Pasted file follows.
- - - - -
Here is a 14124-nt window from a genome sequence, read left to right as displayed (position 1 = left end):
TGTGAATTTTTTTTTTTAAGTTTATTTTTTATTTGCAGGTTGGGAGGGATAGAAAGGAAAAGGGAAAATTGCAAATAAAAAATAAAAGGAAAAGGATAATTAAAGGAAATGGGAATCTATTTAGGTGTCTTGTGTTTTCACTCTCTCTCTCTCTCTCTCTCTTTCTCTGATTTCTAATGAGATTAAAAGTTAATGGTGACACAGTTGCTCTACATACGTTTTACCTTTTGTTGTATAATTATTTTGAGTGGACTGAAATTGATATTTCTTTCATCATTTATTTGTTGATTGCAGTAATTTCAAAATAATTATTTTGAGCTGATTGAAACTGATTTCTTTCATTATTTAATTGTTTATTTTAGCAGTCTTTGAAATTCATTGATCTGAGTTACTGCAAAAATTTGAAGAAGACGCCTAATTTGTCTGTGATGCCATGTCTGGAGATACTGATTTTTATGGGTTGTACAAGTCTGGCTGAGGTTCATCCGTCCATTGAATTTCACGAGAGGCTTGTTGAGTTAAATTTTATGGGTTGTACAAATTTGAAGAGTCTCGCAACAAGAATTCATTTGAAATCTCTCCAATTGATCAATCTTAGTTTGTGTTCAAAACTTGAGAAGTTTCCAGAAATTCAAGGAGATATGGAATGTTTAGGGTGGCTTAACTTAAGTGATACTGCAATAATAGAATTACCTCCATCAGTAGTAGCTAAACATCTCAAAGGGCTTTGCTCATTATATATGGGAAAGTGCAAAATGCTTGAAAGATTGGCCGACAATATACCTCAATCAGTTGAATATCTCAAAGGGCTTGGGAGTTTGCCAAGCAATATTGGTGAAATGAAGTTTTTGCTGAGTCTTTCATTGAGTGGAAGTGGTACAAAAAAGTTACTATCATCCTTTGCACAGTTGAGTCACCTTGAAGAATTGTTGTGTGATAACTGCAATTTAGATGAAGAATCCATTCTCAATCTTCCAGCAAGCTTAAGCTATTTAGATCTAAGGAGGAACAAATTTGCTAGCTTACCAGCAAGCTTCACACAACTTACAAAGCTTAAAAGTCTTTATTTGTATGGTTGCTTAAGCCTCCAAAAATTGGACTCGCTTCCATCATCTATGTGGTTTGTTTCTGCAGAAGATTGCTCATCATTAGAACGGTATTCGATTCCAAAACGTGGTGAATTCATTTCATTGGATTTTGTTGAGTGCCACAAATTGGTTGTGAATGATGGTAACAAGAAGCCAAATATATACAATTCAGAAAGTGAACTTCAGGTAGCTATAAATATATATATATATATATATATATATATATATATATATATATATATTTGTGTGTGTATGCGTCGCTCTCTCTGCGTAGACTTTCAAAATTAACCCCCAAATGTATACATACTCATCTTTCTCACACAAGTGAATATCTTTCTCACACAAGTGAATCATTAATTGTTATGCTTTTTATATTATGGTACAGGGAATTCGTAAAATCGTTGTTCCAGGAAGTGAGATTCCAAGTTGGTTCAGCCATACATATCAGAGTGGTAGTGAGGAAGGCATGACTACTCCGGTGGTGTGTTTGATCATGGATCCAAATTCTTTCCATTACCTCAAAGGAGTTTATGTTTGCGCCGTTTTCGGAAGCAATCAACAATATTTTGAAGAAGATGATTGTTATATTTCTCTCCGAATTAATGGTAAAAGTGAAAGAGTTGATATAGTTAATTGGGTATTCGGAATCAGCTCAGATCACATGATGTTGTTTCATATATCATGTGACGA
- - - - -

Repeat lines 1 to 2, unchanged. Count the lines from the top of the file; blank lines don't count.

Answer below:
Here is a 14124-nt window from a genome sequence, read left to right as displayed (position 1 = left end):
TGTGAATTTTTTTTTTTAAGTTTATTTTTTATTTGCAGGTTGGGAGGGATAGAAAGGAAAAGGGAAAATTGCAAATAAAAAATAAAAGGAAAAGGATAATTAAAGGAAATGGGAATCTATTTAGGTGTCTTGTGTTTTCACTCTCTCTCTCTCTCTCTCTCTTTCTCTGATTTCTAATGAGATTAAAAGTTAATGGTGACACAGTTGCTCTACATACGTTTTACCTTTTGTTGTATAATTATTTTGAGTGGACTGAAATTGATATTTCTTTCATCATTTATTTGTTGATTGCAGTAATTTCAAAATAATTATTTTGAGCTGATTGAAACTGATTTCTTTCATTATTTAATTGTTTATTTTAGCAGTCTTTGAAATTCATTGATCTGAGTTACTGCAAAAATTTGAAGAAGACGCCTAATTTGTCTGTGATGCCATGTCTGGAGATACTGATTTTTATGGGTTGTACAAGTCTGGCTGAGGTTCATCCGTCCATTGAATTTCACGAGAGGCTTGTTGAGTTAAATTTTATGGGTTGTACAAATTTGAAGAGTCTCGCAACAAGAATTCATTTGAAATCTCTCCAATTGATCAATCTTAGTTTGTGTTCAAAACTTGAGAAGTTTCCAGAAATTCAAGGAGATATGGAATGTTTAGGGTGGCTTAACTTAAGTGATACTGCAATAATAGAATTACCTCCATCAGTAGTAGCTAAACATCTCAAAGGGCTTTGCTCATTATATATGGGAAAGTGCAAAATGCTTGAAAGATTGGCCGACAATATACCTCAATCAGTTGAATATCTCAAAGGGCTTGGGAGTTTGCCAAGCAATATTGGTGAAATGAAGTTTTTGCTGAGTCTTTCATTGAGTGGAAGTGGTACAAAAAAGTTACTATCATCCTTTGCACAGTTGAGTCACCTTGAAGAATTGTTGTGTGATAACTGCAATTTAGATGAAGAATCCATTCTCAATCTTCCAGCAAGCTTAAGCTATTTAGATCTAAGGAGGAACAAATTTGCTAGCTTACCAGCAAGCTTCACACAACTTACAAAGCTTAAAAGTCTTTATTTGTATGGTTGCTTAAGCCTCCAAAAATTGGACTCGCTTCCATCATCTATGTGGTTTGTTTCTGCAGAAGATTGCTCATCATTAGAACGGTATTCGATTCCAAAACGTGGTGAATTCATTTCATTGGATTTTGTTGAGTGCCACAAATTGGTTGTGAATGATGGTAACAAGAAGCCAAATATATACAATTCAGAAAGTGAACTTCAGGTAGCTATAAATATATATATATATATATATATATATATATATATATATATATATATTTGTGTGTGTATGCGTCGCTCTCTCTGCGTAGACTTTCAAAATTAACCCCCAAATGTATACATACTCATCTTTCTCACACAAGTGAATATCTTTCTCACACAAGTGAATCATTAATTGTTATGCTTTTTATATTATGGTACAGGGAATTCGTAAAATCGTTGTTCCAGGAAGTGAGATTCCAAGTTGGTTCAGCCATACATATCAGAGTGGTAGTGAGGAAGGCATGACTACTCCGGTGGTGTGTTTGATCATGGATCCAAATTCTTTCCATTACCTCAAAGGAGTTTATGTTTGCGCCGTTTTCGGAAGCAATCAACAATATTTTGAAGAAGATGATTGTTATATTTCTCTCCGAATTAATGGTAAAAGTGAAAGAGTTGATATAGTTAATTGGGTATTCGGAATCAGCTCAGATCACATGATGTTGTTTCATATATCATGTGACGA